4. Run a personality self-check. If you’re like many journalists and photojournalists, you have a strong personality. And it may be that one of the reasons you went into journalism is that you have issues with “corporate” jobs. For example, maybe you distrust authority; maybe you don’t like the idea of promoting a “company line” in your work; maybe you like working on your own rather than in a team; maybe you like taking photographs but don’t really like dealing with people. If you have any of these concerns, I would strongly encourage you to take them into account before accepting a job outside of journalism. Otherwise, you’re dooming yourself to unhappiness and, ultimately, failure. If you are a photojournalist, for example, spend a few days with a friend who has a portrait studio. See how he or she talks with clients on the phone, interacts with subjects on shoots, seeks new business. Then ask yourself honestly, “Can I learn to do this?” And if so, “Would I be able to enjoy it?”
  5. Identify and research three specific opportunities that interest you. The bad news after a newspaper layoff is that you probably can’t keep doing what you’ve been doing for a different employer. The good news is that many laid-off editorial staffers are much happier in their new careers, according to survey results. Writers often go on to work for public relations firms as account managers, to corporations as writers, to non-profits as advocates, or to academia as teachers. Photographers can have success starting their own businesses — shooting weddings, for example, while still taking editorial assignments on a freelance basis. So narrow down the field of possibilities by identifying three target opportunities. Then do something that almost all journalists are good at — research. Work your contacts. Identify new contacts. Find out everything there is to know about target companies and positions. That will put you well ahead of most other job applicants.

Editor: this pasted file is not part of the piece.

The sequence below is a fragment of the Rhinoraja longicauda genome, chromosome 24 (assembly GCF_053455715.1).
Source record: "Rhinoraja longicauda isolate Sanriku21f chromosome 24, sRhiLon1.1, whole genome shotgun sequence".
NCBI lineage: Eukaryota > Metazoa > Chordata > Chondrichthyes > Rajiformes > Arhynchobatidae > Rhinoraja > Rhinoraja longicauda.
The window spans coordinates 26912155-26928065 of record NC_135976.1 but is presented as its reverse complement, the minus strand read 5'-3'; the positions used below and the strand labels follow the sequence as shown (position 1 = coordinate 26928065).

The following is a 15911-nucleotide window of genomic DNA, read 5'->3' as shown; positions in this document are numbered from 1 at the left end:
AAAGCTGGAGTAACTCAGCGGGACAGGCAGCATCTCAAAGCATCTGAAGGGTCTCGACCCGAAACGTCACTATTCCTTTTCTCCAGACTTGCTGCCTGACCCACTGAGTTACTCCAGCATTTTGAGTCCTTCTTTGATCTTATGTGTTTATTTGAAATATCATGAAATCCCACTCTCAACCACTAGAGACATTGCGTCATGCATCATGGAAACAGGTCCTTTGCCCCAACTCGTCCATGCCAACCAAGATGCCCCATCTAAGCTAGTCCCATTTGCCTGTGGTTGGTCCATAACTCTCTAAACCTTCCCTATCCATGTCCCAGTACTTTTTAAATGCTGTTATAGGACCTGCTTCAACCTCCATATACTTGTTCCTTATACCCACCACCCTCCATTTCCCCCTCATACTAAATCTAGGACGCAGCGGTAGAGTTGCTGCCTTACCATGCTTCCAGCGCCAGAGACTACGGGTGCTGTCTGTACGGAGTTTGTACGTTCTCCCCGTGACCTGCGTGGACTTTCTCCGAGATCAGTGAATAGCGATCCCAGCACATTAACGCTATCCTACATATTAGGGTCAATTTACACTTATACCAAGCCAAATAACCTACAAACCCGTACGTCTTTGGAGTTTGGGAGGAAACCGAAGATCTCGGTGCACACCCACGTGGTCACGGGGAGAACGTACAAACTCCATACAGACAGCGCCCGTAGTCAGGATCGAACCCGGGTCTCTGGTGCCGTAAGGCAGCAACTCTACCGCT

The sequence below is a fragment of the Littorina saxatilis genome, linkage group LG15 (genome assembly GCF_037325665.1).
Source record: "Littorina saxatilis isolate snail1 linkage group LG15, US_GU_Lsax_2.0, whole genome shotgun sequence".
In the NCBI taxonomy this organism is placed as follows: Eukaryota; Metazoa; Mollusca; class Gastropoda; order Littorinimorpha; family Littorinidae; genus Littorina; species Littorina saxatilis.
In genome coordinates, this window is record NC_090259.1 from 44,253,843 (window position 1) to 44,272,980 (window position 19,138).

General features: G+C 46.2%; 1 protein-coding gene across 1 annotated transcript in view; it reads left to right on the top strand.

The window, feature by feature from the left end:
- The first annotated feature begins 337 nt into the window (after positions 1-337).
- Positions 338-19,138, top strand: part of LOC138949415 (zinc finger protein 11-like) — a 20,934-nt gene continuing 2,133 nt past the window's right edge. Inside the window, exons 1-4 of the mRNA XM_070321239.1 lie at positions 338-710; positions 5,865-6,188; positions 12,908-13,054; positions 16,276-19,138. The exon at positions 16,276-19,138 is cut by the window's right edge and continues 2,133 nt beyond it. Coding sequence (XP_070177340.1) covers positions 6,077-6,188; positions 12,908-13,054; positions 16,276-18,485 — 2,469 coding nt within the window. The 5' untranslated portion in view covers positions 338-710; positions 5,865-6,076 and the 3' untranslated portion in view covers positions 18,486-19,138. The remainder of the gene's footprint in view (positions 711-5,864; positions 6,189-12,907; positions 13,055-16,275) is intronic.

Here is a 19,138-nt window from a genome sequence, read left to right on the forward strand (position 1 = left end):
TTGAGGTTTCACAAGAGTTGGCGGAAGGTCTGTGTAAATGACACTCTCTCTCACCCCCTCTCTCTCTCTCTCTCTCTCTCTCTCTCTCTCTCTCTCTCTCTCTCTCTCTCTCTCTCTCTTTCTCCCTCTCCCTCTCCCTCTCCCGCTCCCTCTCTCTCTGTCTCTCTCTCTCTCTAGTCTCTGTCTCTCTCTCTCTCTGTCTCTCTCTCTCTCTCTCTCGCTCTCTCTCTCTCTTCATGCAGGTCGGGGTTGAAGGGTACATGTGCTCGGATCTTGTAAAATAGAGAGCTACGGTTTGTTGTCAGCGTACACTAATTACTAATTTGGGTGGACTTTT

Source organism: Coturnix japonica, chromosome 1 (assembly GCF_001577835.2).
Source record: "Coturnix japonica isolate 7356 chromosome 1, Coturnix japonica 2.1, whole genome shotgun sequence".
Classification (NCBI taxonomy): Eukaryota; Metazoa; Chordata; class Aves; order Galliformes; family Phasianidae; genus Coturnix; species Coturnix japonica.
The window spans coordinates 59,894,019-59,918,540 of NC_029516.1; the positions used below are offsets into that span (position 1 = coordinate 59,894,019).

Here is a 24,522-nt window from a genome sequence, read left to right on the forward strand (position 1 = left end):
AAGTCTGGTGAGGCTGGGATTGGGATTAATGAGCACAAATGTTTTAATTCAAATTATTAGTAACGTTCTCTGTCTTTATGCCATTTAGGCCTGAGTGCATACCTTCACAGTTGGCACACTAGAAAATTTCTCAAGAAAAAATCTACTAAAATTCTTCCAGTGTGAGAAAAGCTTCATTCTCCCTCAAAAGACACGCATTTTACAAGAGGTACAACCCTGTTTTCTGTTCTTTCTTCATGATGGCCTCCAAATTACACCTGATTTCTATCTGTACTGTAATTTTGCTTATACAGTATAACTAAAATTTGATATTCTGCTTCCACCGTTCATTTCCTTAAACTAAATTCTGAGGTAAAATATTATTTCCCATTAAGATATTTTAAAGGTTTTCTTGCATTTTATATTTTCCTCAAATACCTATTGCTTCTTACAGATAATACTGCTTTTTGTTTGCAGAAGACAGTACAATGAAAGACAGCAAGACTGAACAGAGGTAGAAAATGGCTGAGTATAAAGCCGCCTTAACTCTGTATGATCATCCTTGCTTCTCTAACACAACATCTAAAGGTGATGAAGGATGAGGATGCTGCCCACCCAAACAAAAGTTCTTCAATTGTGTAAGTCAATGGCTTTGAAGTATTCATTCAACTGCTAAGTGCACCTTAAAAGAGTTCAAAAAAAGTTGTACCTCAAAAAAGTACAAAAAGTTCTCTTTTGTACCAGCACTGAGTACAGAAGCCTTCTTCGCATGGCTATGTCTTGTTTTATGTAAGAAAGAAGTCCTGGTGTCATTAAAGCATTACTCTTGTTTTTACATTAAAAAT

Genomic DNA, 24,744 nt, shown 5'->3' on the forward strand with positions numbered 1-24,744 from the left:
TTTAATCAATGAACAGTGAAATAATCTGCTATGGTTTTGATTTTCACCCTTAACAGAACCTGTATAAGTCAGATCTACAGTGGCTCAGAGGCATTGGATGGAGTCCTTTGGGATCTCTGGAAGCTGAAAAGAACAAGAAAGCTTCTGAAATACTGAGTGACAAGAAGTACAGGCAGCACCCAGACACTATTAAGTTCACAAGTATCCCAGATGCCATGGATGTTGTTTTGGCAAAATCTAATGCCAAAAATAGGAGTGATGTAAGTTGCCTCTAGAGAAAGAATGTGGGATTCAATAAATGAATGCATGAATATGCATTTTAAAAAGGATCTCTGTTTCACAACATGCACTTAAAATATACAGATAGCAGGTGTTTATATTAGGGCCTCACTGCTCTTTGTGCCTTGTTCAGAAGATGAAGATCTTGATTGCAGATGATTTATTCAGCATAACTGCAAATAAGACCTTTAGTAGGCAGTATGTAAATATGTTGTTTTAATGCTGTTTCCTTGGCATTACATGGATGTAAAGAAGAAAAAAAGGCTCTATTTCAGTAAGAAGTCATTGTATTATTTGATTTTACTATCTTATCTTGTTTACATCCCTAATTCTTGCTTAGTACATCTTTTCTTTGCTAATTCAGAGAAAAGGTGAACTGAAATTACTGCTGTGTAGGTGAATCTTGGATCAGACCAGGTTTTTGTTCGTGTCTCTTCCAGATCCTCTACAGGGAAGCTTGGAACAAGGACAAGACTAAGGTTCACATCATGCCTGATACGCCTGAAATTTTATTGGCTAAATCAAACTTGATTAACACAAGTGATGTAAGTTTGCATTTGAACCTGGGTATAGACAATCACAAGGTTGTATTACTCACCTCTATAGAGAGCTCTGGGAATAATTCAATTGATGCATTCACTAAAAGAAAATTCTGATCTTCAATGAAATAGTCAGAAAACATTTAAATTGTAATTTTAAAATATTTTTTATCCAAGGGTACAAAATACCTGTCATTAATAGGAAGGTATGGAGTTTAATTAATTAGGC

6. Close the qualifications gap. So, you know you have marketable skills and you’ve found a new career where you’d like to apply these skills. You believe you have the right personality fit for the job. Now what? Your next step is to determine if you have the specific qualifications to land the position. What does the job description ask for? Can you simply rewrite your resume with the target opening in mind, or do you need additional experience or training? Many colleges and technical schools are tailoring programs for adults who need new skills or certifications, working with companies to match their needs. Find out what you need to do to close your qualifications gap — then start doing it.

Tomorrow: the next five things you should do.

One Response to “After the Newspaper Layoff: The First Six Things You Should Do”

  1. What a sensible read, I enjoyed it remarkably and I gratitude you for posting it. Have a great day 🙂